Sunday, March 20, 2016

Micro-Finance - no solution

Micro-financing dates back to the 1970s in Bangladesh, where small loans were given to poor people who did not have access to banks and its pioneer Professor Muhammad Yunus, was awarded the Nobel Peace Prize in 2006. This blog has documented over the years failure to remedy poverty and studies have repeatedly demonstrate this.

Micro-financing "led to a higher level of debt among already impoverished communities" in the developing world, instead of kick-starting jobs, according to months of research in Bangladesh, by Dr Laurel Jackson who has warned that the practice of providing small loans to poor families is dramatically increasing stress and debt levels. Dr Jackson, who visited three farming communities in Bangladesh over a five-year period, added: "There is enough evidence now, not just from my study, to make us question whether this is really a sustainable way of supporting these very vulnerable communities."

As a result the study deemed it as "unreasonable and unrealistic" that the Third World poor would use the loans to make wise business decisions that would generate long-term income. It also cites that the inability to pay back loans has led to "hundreds of suicides among borrowers in India".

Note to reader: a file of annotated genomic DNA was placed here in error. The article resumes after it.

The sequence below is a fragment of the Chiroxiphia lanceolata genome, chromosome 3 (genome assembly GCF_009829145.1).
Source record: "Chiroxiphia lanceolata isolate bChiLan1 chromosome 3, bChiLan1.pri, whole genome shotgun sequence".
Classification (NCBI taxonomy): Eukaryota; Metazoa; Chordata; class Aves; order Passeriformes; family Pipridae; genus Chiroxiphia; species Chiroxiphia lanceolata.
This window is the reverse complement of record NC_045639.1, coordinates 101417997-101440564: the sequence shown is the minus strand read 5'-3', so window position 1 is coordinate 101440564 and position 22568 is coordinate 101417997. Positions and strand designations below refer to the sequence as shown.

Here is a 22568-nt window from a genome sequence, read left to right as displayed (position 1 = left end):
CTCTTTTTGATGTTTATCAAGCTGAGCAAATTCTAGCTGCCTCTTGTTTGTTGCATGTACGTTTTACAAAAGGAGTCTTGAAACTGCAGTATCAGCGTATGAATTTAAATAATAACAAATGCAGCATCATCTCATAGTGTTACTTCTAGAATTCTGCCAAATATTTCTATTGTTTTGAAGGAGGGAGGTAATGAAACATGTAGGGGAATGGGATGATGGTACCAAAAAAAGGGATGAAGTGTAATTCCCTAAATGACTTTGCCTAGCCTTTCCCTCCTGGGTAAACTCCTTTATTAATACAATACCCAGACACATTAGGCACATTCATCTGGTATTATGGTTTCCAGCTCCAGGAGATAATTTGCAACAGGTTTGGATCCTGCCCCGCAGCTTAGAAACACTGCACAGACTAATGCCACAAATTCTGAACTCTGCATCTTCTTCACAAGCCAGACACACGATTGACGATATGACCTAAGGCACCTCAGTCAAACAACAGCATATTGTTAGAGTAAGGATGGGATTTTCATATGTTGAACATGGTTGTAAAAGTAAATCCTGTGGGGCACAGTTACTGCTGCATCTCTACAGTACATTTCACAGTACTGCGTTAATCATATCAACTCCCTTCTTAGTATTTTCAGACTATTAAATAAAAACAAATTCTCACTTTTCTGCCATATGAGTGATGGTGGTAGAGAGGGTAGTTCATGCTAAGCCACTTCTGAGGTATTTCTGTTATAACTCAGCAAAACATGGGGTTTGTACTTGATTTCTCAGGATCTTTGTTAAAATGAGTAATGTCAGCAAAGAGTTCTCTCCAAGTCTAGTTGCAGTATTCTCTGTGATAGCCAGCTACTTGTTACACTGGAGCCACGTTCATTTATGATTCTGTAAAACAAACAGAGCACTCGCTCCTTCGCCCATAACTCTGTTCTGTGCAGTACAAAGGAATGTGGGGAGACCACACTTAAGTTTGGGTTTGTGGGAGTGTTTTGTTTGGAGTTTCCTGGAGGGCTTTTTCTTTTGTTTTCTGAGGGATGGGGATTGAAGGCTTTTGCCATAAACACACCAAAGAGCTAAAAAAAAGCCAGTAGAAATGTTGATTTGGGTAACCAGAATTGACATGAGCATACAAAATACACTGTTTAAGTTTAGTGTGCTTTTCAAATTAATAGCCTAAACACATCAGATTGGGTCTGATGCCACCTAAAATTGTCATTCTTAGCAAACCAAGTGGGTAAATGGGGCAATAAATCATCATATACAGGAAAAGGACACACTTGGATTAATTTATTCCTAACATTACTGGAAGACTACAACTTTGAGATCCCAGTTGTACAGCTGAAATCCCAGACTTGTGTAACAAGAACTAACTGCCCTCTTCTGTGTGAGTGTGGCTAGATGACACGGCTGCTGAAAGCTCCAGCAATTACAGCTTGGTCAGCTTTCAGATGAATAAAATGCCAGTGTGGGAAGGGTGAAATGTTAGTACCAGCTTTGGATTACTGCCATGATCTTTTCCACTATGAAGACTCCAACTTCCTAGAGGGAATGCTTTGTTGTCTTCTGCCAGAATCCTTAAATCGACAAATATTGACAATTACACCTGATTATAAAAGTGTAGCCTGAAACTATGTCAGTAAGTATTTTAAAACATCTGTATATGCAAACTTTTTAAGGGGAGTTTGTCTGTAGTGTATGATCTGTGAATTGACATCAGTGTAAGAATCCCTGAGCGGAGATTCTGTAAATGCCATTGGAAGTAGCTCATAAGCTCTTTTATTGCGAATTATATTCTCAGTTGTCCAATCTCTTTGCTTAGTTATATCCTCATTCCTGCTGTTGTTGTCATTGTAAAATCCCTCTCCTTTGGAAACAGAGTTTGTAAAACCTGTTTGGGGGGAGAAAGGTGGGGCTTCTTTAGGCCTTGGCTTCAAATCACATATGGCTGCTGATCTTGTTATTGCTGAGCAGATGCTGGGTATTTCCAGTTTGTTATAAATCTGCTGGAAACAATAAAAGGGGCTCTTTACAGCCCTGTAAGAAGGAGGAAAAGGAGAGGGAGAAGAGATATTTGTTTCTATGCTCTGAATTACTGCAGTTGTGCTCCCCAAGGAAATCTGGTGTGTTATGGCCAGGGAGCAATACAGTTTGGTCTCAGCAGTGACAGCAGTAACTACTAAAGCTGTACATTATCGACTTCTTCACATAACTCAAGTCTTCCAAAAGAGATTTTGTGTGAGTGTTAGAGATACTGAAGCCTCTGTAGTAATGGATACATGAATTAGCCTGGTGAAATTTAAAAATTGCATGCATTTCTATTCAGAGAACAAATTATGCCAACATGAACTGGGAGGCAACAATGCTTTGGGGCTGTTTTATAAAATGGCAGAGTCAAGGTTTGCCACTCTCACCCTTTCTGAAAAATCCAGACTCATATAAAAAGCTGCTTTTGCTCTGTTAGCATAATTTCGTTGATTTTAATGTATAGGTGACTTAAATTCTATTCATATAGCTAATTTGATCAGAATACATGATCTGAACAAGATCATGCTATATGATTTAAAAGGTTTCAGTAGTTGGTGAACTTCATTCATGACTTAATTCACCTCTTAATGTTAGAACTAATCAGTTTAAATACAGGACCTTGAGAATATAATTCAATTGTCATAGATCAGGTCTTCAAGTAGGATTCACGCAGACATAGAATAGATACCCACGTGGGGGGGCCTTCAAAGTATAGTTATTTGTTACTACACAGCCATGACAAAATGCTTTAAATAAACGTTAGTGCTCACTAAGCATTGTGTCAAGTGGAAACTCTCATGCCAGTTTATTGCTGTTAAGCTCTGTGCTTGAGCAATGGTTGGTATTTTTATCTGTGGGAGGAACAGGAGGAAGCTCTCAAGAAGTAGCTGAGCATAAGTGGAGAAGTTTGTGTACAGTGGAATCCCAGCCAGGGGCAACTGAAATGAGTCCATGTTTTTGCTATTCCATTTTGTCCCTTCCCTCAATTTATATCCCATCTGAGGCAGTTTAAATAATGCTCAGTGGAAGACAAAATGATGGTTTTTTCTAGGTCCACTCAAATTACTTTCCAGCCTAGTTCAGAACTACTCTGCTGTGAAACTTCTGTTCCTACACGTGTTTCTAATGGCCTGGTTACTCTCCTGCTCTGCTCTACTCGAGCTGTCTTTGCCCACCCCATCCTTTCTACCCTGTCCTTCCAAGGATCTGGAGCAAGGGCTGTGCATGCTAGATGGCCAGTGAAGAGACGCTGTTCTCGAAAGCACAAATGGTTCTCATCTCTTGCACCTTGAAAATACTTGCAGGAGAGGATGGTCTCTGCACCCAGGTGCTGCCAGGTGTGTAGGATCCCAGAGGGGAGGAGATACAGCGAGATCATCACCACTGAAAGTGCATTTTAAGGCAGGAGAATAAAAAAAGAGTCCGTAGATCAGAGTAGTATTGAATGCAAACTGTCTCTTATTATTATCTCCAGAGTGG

"The theory behind micro-financing poor nations is that it will encourage entrepreneurial skills, increase income generating activity and empower the poor. This will in turn increase access to health and education. However, our research tells a different story," said Dr Jackson, from Western Sydney University's School of Business in Australia. Although there are some entrepreneurs who have used micro-financing to their benefit, Dr Jackson said her research revealed that that the vast majority of third-world poor do not possess the skills and creative visions that are required for successful entrepreneurs. "The popular belief is that this money gets repaid very quickly. But the way that happens is that these people will have to go and borrow from somebody else." 

Professor Bobby Banerjee, from the UK-based Cass Business School, said the findings show that vulnerabilities were exacerbated as a result of taking out the loans in the name of self-financing.


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